Sep 30, 2020
Callum Laing on Chaos to Creation Confessions: What do you do when you lose it all?
With my business partner, Jeremy, we had come up with an idea to solve a problem for small business...
Find out about their ambitious idea - Agglomerate - to help small businesses group together to create a publicly listed company.
From an investor's standpoint, you've got half the world's economy locked up in small businesses like us
There's this weird situation where you've got half the world's economy that's off limits to the trillions of dollars in the finance markets.
Plenty of people create things - books, courses or businesses - Callum & Jeremy actually created a business class, an asset class.
The thing with creative ideas is they're always brilliant when you first have them, and then you have to test them against the market.
And you smack your head against the wall until something breaks. And hopefully, it's not my head.
The more you do it, and the more failures you have, the more you realise that the failures aren't fatal.
When it didn't work out we had to go back to our bigger why to keep us motivated.
For the first Agglomeration the market cap went from 14 million to 300 million euros in 100 days... and then we kind of came unglued...
Hair raising rollercoaster of bringing a group of companies together, listing on the European NASDAQ, the market cap going from 14 million to 300 million euros in 100 days, being shafted by a financier in New York whobought shares and then dumped them on the stock market
As far as we know, this bloke have never previously broken the law.
You discover that trying to prosecute white collar crime over international borders is nearly impossible.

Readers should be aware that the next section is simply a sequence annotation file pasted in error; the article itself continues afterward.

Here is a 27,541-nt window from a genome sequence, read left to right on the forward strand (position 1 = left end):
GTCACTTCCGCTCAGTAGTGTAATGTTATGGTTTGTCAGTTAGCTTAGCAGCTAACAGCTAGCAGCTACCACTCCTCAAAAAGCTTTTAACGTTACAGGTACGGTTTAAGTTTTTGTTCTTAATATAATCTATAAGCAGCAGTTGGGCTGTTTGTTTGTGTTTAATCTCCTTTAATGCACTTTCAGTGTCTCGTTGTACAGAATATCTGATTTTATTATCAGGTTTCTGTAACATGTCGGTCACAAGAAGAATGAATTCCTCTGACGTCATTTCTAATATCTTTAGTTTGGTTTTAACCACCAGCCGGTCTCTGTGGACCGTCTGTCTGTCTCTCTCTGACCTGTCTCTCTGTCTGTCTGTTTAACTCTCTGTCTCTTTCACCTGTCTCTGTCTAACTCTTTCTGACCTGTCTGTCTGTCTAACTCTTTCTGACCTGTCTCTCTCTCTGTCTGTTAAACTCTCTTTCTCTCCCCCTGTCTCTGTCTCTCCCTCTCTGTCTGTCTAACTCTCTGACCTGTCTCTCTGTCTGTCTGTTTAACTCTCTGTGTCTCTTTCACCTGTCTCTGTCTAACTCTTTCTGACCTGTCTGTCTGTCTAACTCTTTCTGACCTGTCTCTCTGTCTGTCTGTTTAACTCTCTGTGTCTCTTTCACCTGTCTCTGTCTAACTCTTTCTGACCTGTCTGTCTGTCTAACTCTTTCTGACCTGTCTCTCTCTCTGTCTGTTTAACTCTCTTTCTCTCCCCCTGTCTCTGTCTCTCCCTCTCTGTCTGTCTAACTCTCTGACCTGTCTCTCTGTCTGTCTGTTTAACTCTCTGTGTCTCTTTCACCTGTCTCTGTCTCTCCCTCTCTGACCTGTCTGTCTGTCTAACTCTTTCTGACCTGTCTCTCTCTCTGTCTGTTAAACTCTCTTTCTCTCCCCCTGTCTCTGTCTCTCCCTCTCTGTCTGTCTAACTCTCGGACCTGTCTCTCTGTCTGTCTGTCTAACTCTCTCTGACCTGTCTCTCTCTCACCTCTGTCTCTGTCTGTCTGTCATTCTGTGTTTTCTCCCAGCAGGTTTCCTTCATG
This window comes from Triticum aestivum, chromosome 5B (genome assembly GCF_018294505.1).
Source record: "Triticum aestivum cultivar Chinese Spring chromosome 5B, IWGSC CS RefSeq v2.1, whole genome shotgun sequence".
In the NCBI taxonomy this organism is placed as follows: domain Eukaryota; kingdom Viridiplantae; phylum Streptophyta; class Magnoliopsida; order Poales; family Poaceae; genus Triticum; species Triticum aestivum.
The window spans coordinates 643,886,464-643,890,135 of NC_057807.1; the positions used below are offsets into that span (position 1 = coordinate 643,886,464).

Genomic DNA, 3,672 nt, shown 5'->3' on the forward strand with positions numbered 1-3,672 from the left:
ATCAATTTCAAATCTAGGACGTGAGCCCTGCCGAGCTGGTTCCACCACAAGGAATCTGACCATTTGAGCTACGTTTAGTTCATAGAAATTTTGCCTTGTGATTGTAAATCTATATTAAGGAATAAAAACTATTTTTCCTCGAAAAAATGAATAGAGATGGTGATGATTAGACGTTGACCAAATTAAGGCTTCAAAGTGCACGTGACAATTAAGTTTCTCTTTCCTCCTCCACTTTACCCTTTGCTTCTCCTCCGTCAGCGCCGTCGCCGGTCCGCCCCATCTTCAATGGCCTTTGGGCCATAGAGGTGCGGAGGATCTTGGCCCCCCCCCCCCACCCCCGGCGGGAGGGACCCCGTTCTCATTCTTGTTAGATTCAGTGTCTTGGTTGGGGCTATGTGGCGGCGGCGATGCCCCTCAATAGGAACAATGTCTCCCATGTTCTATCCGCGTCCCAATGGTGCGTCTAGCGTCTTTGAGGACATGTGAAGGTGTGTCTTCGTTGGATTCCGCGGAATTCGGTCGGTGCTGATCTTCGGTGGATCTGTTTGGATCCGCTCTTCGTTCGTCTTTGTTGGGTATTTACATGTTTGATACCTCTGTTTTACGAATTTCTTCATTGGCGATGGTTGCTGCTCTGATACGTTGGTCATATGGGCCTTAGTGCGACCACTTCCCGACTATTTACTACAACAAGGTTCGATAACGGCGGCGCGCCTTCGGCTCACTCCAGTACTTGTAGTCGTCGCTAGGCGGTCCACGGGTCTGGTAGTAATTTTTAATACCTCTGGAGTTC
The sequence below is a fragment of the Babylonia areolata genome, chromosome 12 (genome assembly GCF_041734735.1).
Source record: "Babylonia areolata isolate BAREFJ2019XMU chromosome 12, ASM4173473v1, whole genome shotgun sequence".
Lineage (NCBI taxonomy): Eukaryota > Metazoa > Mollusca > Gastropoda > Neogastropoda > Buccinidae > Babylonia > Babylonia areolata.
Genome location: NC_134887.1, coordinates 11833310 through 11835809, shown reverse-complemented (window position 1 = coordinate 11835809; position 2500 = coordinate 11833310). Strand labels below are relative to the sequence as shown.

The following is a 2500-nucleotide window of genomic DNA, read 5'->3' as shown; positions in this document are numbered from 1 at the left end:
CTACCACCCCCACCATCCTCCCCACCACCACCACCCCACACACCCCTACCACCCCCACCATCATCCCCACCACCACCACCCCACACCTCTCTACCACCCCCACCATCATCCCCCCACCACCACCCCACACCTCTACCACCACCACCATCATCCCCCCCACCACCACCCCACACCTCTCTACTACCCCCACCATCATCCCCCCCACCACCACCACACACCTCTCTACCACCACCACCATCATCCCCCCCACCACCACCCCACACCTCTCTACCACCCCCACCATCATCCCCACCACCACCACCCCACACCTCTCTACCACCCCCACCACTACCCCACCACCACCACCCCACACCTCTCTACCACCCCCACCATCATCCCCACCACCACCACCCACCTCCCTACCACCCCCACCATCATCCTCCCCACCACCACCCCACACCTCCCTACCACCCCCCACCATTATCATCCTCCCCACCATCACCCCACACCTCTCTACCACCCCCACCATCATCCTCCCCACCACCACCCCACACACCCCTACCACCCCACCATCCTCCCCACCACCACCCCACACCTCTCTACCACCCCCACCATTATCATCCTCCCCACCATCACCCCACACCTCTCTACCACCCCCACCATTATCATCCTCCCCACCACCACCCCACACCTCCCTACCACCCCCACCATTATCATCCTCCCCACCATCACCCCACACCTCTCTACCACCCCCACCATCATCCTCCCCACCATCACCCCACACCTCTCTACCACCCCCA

the biggest mistake we made was, and this was down to a lack of experience was everyone advised us that what we should do is get ourselves off the board and put some old grey hairs on the board and restore investor confidence.
it was an incredibly painful, hideously expensive lesson to go through
Most sane people will think: Okay, maybe that wasn't the right thing to do. Maybe it was a bad idea. You guys didn't do that. What happened? What did you do next?
It solved a problem. We realised that if we didn't do it, it probably wasn't going to get done.
The advantage of so much stuff going wrong so quickly was that we got 10 years worth of lessons compressed into a very short, excruciatingly painful period.
Callum would have preferred to learn those lessons without "getting kicked in the nuts"
So we listed in Frankfurt, coming up two years ago, so sort of November 2018. And we have now added, as of last week, I think we're up to 17 companies in the in the group, we've got a combined revenue of 100 million dollars, $10 million of EBIT, we issued our dividends after the first year. So there was 110 companies listed in Europe last year, and by various different metrics were in the top three fastest growth for revenue and profit, and one of only five to issue a dividend.
The problem is, when you're doing something that hasn't been done before, there isn't really anyone that can can advise you.
The opposite of that is waiting for everything to be perfect before you do it. And the reality is, it's never going to be perfect. So better to get out, learn the lessons, iterate and move on.
Entrepreneurs record three, three or four minute answer to the question, what's the biggest challenge that you're overcoming your journey and what did you learn from it?
The Bigger Why: I've been an entrepreneur for 25 years, and I keep bouncing around different industries and kind of looking for what would be the perfect thing. And I realised, that's not the way to do it. For me, it's to find, who I want to be working with. --- Send in a voice message: https://podcasters.spotify.com/pod/show/chaosification/message